The ever-evolving landscape of mobile is continuing to show itself as a major force in the future of the marketing industry. It is estimated that Americans spend an average of 2.5 hours per day on their mobile devices. As far as the total time spent on digital media is concerned, approximately 60 percent of that time is mobile usage.
According to a Google™ survey, 48 percent of mobile users said that they felt companies don’t care about having their business if the company’s site isn’t responsive, or mobile-friendly. We are living in an age where digital users are taking advantage of multiple screens with mobile, tablets and laptops and/or desktops. If the estimated 60 percent that are spending their total digital time in mobile usage are considered, then companies will need to reevaluate their Web and social marketing plans to make sure they’re adapting to the current mobile trends.
In reality, your mobile Web site should be even better than the desktop version, considering that consumers are spending the majority of their time there, and tend to be more likely to make purchases via mobile devices. A simple, flat, clean and crisp design is starting to become the preferred layout for desktop Web sites, partly because this type of design transitions well on mobile. Because of this, designer and developer professionals are expecting “infinite scrolling” to become more universal on desktop and mobile Web sites, as it helps decrease site loading times due to content growing piece by piece when continuing to scroll through the page.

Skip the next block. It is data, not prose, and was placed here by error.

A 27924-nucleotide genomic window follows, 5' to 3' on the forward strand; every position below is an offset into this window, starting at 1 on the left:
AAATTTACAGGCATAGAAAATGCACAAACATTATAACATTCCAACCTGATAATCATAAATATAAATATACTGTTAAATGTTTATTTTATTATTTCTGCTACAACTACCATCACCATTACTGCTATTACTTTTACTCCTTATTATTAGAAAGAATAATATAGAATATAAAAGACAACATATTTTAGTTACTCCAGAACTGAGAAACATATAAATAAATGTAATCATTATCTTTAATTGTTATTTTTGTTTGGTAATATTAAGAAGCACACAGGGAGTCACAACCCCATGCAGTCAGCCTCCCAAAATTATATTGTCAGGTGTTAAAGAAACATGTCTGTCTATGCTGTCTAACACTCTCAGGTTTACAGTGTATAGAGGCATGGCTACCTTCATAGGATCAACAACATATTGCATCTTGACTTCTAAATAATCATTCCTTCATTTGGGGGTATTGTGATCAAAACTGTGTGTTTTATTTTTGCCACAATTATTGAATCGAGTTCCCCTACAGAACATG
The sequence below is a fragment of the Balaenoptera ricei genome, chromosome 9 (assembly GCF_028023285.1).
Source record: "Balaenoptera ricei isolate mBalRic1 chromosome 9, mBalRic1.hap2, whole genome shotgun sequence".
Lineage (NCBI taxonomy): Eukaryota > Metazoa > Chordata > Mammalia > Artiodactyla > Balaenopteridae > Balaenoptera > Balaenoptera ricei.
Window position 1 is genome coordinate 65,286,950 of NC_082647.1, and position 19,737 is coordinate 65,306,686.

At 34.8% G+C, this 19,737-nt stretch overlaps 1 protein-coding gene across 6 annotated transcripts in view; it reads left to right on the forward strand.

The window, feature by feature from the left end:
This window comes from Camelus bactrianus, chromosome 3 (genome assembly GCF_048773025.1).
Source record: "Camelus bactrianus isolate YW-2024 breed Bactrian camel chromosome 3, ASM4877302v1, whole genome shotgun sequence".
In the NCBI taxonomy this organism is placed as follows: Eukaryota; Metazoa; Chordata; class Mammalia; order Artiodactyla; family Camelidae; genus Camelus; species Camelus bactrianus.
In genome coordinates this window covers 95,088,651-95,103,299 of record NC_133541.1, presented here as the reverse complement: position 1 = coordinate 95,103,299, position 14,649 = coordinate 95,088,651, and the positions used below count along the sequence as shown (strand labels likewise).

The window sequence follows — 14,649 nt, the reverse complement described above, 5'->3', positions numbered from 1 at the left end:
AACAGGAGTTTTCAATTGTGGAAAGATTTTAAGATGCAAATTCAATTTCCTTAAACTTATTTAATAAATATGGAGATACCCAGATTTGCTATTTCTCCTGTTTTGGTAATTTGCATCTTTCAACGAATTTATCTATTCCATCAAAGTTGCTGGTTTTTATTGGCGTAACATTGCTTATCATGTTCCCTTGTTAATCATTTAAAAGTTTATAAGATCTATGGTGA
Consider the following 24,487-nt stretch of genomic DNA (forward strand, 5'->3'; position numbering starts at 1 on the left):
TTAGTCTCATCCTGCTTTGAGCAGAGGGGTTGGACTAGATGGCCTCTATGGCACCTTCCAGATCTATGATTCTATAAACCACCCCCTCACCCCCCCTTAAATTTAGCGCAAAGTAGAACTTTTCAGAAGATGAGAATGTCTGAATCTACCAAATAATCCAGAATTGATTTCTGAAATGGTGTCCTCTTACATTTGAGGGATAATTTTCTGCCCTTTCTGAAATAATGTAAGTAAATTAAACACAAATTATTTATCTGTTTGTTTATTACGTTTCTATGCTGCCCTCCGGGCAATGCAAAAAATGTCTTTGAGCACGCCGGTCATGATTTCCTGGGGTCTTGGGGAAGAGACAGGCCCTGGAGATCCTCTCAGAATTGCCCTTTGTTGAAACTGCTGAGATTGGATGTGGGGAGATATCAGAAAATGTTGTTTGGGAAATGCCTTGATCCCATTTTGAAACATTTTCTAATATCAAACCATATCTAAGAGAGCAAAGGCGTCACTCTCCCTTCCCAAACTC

Given current trends, mobile optimization is not only expected to continue its rise throughout 2015, but also is on its way to complete and total domination.
It is important to note that the usage of mobile apps is taking off. The mobile app business is predicted to reach $70 billion revenue by the year 2017, and most of this revenue (approximately 90 percent) is due to in-app purchases made within free apps.
For example, in today’s pop culture, socialite Kim Kardashian developed her own free app that has generated an estimated $200 million according to Forbes. How did she make THAT much money from an app that is free to download? Well, it’s all because of in-app purchases.
Brands and companies should begin to ponder mobile applications and the possible ROI benefit from offering in-app purchasing within these applications. While PR and marketing directors may be hesitant to tread on mobile app territory due to time and budget concerns, the mobile app world is definitely an idea that they should be exploring.
It’s also important for marketers to begin researching “wearables.” After the invention of Google Glass and Apple Watch, mobile technology has started to evolve in that direction. Apple Pay is also noteworthy, because this will likely help continue to increase purchases on mobile and tablet devices.
If you feel like your brand or company’s Web site or social outlets aren’t translating well on mobile, it is time to change! If necessary, reassess your marketing plan for 2015 to make sure that your digital presence is benefitting from mobile usage in the best possible way.